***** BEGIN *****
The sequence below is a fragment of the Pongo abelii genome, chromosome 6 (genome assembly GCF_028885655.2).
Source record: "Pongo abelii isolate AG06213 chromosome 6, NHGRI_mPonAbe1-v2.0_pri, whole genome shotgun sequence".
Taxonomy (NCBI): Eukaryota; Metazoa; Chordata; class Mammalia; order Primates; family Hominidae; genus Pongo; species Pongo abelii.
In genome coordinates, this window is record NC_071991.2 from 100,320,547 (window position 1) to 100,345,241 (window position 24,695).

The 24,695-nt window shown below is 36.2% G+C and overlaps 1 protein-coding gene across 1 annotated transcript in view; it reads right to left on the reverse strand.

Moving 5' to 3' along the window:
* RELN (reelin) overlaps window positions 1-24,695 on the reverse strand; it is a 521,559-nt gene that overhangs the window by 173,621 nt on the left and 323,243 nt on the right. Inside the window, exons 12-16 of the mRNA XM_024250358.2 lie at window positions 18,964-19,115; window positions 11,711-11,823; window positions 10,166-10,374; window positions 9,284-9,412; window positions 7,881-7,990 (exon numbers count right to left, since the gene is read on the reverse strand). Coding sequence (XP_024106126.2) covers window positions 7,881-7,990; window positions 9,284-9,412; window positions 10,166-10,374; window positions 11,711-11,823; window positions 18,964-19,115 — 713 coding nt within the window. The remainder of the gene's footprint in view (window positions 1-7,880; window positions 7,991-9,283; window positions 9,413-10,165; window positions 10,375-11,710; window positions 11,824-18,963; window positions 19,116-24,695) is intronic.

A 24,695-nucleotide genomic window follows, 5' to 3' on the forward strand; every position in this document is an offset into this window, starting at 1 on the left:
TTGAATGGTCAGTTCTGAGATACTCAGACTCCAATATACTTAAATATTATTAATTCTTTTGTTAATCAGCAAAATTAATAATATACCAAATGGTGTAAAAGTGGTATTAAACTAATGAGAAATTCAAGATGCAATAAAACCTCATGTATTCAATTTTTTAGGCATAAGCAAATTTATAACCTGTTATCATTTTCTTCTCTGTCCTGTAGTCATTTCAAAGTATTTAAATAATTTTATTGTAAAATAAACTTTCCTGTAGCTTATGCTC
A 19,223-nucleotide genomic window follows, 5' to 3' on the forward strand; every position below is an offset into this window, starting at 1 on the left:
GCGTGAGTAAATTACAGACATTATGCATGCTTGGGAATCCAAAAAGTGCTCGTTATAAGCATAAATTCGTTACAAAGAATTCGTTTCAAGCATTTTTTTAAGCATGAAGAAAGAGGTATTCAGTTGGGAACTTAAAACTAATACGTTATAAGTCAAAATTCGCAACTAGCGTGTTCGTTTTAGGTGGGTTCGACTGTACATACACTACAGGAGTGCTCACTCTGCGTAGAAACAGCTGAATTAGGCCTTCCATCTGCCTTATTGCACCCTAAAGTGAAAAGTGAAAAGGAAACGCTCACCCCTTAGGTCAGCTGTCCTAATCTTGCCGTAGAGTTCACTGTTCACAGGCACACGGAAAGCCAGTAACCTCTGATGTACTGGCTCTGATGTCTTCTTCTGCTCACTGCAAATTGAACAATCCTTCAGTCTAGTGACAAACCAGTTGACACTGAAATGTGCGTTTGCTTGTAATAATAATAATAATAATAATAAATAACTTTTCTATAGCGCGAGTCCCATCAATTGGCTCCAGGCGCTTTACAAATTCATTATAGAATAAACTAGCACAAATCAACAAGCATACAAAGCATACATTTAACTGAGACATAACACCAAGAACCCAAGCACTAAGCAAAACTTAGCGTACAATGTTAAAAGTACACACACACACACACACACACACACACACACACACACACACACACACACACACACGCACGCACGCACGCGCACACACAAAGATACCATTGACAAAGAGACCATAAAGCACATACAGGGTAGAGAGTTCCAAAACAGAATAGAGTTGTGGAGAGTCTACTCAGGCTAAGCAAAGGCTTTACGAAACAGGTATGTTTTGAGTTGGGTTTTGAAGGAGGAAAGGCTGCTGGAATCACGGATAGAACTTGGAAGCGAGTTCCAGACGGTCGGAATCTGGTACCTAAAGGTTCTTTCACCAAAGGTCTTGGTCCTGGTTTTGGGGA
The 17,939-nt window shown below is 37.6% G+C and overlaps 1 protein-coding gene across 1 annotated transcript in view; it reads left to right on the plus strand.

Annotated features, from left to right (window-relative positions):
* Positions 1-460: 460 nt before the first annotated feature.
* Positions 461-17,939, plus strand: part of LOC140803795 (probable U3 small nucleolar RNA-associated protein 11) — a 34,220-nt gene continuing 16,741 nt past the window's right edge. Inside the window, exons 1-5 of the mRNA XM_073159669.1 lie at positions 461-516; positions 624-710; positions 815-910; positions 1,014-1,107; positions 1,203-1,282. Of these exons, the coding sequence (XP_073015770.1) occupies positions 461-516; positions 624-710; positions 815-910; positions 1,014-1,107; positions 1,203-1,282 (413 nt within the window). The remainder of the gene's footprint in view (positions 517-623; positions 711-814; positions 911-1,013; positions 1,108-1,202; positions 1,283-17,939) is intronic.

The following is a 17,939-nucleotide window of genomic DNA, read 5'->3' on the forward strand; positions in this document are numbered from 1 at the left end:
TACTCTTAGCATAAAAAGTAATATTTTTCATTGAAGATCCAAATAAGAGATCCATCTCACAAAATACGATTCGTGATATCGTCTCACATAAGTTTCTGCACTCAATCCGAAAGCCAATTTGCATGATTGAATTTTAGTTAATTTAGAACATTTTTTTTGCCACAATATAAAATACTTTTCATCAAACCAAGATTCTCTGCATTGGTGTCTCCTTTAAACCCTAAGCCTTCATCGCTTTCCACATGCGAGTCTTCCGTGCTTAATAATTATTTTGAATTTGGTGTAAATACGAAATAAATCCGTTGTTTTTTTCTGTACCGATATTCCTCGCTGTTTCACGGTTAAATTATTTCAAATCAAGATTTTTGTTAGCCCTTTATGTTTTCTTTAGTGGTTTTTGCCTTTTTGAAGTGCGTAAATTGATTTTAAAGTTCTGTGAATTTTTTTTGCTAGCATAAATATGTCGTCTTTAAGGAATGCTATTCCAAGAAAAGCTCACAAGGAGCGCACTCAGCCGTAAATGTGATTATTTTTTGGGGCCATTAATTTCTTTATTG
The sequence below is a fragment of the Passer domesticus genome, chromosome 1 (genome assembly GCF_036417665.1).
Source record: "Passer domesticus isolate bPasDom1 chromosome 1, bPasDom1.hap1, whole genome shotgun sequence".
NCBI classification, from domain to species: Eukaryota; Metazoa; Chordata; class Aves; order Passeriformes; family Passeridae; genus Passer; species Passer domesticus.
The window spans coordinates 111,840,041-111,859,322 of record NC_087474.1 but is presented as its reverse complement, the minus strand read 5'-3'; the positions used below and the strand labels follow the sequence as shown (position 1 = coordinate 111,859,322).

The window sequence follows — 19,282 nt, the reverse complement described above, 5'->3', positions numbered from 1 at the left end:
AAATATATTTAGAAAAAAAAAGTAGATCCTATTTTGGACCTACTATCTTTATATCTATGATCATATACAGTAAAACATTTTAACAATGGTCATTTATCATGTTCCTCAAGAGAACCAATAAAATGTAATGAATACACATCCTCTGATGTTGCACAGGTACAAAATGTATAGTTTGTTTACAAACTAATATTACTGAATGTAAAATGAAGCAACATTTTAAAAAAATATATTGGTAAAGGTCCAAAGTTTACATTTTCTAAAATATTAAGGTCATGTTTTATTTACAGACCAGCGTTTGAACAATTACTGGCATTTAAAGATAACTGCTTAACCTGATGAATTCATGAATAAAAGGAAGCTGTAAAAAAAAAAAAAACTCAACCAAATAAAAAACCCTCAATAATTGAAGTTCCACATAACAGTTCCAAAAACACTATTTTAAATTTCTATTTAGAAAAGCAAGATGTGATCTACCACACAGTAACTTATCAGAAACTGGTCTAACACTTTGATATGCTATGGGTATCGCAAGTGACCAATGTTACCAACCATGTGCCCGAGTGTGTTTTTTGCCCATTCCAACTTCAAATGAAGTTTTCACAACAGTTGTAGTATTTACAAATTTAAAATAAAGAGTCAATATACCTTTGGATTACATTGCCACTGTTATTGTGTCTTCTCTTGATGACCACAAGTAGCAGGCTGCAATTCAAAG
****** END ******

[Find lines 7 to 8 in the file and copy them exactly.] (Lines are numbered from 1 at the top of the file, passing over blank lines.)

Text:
* RELN (reelin) overlaps window positions 1-24,695 on the reverse strand; it is a 521,559-nt gene that overhangs the window by 173,621 nt on the left and 323,243 nt on the right. Inside the window, exons 12-16 of the mRNA XM_024250358.2 lie at window positions 18,964-19,115; window positions 11,711-11,823; window positions 10,166-10,374; window positions 9,284-9,412; window positions 7,881-7,990 (exon numbers count right to left, since the gene is read on the reverse strand). Coding sequence (XP_024106126.2) covers window positions 7,881-7,990; window positions 9,284-9,412; window positions 10,166-10,374; window positions 11,711-11,823; window positions 18,964-19,115 — 713 coding nt within the window. The remainder of the gene's footprint in view (window positions 1-7,880; window positions 7,991-9,283; window positions 9,413-10,165; window positions 10,375-11,710; window positions 11,824-18,963; window positions 19,116-24,695) is intronic.

A 24,695-nucleotide genomic window follows, 5' to 3' on the forward strand; every position in this document is an offset into this window, starting at 1 on the left: